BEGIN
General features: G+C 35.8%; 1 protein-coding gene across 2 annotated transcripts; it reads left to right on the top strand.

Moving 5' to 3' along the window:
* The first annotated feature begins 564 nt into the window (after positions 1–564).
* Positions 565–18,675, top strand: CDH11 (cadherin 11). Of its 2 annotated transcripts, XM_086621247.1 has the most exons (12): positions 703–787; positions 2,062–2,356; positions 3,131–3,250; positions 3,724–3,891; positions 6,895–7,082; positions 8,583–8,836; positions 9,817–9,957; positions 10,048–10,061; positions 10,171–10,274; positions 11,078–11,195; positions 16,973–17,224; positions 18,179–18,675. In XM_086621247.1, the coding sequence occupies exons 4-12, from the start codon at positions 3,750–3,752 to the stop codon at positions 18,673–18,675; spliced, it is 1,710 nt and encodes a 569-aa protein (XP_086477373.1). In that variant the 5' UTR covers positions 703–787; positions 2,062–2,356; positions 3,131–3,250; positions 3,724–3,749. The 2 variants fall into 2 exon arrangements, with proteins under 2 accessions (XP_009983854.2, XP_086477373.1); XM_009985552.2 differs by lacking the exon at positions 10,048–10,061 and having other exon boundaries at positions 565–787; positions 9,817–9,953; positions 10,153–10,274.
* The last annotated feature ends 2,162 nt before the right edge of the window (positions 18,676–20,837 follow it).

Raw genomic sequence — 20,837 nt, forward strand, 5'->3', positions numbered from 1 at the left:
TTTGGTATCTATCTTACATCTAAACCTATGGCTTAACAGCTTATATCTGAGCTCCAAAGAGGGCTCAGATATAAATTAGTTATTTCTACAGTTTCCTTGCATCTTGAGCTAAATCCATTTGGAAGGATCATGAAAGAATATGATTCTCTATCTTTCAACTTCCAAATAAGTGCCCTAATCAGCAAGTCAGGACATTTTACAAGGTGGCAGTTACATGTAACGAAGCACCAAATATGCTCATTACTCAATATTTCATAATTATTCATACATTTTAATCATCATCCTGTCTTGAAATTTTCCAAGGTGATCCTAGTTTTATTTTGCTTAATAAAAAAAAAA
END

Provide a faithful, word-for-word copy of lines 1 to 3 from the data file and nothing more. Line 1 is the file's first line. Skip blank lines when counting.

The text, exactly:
General features: G+C 35.8%; 1 protein-coding gene across 2 annotated transcripts; it reads left to right on the top strand.

Moving 5' to 3' along the window:
* The first annotated feature begins 564 nt into the window (after positions 1–564).